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I got stuck on this question: Find the monic gcd of $f(x)=x^5-6x^4+13x^3-11x^2+x+5$ and $g(x)=x^2-3x+2$.

I worked through the Euclidean algorithm, first multiplying $g(x)$ with $x^3$ but then the remainder term has a larger power than $g(x)$. I have attached the working.

I know I am probably making a stupid mistake but can someone let me know how to get around this problem?

enter image description here

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    $\begingroup$ I don't see an attachment. Regardless: the algorithm calls for you to replace $f(x)$, not $g(x)$, by $f(x)-x^3g(x)$. So the degree of the first factor does go down. Then you can use a multiple of $g(x)$ to reduce the first factor's degree again ... you always replace the "larger" polynomial with the new difference, just like in the Euclidean algorithm for integers. $\endgroup$ – Greg Martin May 22 '14 at 11:51
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    $\begingroup$ Is there a missing ^2 and the polynomial is $f(x)=x^5-6x^4+13x^3-11x²+x+5$? $\endgroup$ – mathmax May 22 '14 at 11:53
  • $\begingroup$ Hi I amended my post.. The problem is I get f=qg+r and r is bigger than g?! $\endgroup$ – user136069 May 22 '14 at 12:24
  • $\begingroup$ When you do the polynomial long division, $x^3$ isn't the quotient --- it's just the first term of the quotient --- you have to keep going, get an $x^2$ term and an $x$-term and a constant in the quotient. $\endgroup$ – Gerry Myerson May 22 '14 at 13:06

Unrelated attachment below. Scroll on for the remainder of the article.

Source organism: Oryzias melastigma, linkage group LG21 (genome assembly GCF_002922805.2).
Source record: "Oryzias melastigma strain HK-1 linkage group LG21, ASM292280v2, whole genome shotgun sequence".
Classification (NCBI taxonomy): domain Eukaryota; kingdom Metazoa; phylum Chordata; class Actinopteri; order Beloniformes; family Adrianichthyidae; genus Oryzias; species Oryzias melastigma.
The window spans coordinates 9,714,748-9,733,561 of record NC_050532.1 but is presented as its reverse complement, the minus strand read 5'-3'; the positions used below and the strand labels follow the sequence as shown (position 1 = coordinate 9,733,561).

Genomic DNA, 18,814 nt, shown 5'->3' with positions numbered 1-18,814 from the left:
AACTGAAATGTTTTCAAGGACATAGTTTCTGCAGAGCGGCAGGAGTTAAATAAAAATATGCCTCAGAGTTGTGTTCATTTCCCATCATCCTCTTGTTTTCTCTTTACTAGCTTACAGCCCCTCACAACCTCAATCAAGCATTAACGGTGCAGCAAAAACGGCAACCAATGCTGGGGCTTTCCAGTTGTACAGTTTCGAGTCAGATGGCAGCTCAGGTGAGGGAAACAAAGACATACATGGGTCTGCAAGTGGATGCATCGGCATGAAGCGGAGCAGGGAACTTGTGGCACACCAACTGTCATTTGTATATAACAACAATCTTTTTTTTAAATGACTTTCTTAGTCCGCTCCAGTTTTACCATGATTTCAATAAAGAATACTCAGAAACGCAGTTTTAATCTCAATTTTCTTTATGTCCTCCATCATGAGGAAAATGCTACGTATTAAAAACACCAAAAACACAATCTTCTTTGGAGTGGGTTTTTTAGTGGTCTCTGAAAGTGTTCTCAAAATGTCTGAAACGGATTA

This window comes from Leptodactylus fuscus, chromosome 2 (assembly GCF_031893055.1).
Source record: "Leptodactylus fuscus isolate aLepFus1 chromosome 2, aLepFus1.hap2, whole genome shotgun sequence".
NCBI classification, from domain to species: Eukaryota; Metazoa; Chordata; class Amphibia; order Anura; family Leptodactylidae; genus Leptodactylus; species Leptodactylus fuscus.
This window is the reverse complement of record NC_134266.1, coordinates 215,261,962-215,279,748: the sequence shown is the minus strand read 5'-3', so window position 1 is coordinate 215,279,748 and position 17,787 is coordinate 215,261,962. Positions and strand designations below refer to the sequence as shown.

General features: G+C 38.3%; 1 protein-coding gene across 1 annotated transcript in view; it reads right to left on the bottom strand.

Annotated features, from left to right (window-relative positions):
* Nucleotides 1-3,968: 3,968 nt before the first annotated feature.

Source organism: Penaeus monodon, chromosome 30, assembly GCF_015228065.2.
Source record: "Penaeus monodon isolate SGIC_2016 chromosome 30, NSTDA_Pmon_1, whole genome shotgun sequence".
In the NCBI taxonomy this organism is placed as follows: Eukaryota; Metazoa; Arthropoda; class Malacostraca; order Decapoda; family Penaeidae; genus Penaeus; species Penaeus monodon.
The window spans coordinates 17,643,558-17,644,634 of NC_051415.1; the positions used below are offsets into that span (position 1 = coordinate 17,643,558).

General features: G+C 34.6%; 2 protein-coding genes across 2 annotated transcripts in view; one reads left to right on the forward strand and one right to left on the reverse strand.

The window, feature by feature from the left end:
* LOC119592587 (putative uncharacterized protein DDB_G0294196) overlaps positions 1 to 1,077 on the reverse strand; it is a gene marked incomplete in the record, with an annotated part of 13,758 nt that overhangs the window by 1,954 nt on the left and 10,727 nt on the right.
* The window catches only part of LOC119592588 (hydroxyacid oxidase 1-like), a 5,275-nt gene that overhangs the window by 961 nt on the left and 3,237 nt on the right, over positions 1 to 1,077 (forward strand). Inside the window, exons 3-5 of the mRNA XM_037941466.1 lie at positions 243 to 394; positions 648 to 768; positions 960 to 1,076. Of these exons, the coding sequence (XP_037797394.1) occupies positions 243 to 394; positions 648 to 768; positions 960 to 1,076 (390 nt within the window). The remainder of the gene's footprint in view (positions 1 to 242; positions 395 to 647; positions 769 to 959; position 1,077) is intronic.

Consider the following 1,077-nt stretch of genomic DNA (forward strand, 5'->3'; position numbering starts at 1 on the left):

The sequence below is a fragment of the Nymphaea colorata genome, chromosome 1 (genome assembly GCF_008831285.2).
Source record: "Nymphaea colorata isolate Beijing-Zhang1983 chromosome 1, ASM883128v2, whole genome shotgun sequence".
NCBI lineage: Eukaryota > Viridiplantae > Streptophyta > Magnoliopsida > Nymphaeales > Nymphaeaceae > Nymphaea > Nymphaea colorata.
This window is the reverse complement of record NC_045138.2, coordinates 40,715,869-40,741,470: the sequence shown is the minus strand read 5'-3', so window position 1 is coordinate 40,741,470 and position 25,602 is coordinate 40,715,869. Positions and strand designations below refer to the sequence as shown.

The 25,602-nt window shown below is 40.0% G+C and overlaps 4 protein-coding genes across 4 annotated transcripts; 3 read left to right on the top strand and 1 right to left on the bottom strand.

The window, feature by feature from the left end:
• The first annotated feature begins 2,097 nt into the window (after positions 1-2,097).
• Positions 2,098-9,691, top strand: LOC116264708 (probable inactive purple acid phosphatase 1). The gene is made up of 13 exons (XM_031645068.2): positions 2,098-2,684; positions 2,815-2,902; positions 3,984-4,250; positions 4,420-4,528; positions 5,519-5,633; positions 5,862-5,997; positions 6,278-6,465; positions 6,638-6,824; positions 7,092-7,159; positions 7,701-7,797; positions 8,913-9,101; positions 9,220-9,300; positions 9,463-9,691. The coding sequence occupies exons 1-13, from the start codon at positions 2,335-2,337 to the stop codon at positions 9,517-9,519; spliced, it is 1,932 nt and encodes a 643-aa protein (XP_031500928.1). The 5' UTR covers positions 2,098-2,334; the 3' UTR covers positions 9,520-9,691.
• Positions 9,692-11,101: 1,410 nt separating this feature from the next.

• $\begingroup$ Ohh ok. I just looked at the first term and didn't even use long division, thanks I should be ok now :) and Monica means the leading coefficient is 1 right? So I can always scale my answer if needs be $\endgroup$ – user136069 May 22 '14 at 14:13
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Consider factoring $g(x)$. By inspection, $$g(x) = x^2 - 3x + 2 = (x -1)(x-2)$$ Now check if either $(x-1)$ or $(x-2)$ is a factor of $f(x)$. Clearly, $x - 2$ cannot be a factor of $f(x)$. Why not?

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  • $\begingroup$ Hi: yep sorry it is -11x^2 let me add my attachment $\endgroup$ – user136069 May 22 '14 at 12:21
  • $\begingroup$ So an alternative to the Euclidean algorithm is to realise 1 and 2 are not roots of f hence the gcd of f and g is 1? $\endgroup$ – user136069 May 22 '14 at 12:28
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    $\begingroup$ That will do it! $\endgroup$ – Namaste May 22 '14 at 12:30

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